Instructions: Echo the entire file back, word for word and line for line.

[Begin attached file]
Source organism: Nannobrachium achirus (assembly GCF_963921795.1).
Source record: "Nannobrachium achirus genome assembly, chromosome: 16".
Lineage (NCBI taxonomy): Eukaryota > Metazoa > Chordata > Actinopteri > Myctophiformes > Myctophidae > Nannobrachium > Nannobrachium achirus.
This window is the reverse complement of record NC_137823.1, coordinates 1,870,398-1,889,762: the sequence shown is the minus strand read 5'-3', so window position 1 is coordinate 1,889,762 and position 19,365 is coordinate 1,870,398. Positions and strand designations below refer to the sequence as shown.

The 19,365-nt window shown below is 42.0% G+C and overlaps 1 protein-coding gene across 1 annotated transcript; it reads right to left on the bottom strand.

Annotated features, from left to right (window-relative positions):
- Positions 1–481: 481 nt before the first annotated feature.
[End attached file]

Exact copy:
Source organism: Nannobrachium achirus (assembly GCF_963921795.1).
Source record: "Nannobrachium achirus genome assembly, chromosome: 16".
Lineage (NCBI taxonomy): Eukaryota > Metazoa > Chordata > Actinopteri > Myctophiformes > Myctophidae > Nannobrachium > Nannobrachium achirus.
This window is the reverse complement of record NC_137823.1, coordinates 1,870,398-1,889,762: the sequence shown is the minus strand read 5'-3', so window position 1 is coordinate 1,889,762 and position 19,365 is coordinate 1,870,398. Positions and strand designations below refer to the sequence as shown.

The 19,365-nt window shown below is 42.0% G+C and overlaps 1 protein-coding gene across 1 annotated transcript; it reads right to left on the bottom strand.

Annotated features, from left to right (window-relative positions):
- Positions 1–481: 481 nt before the first annotated feature.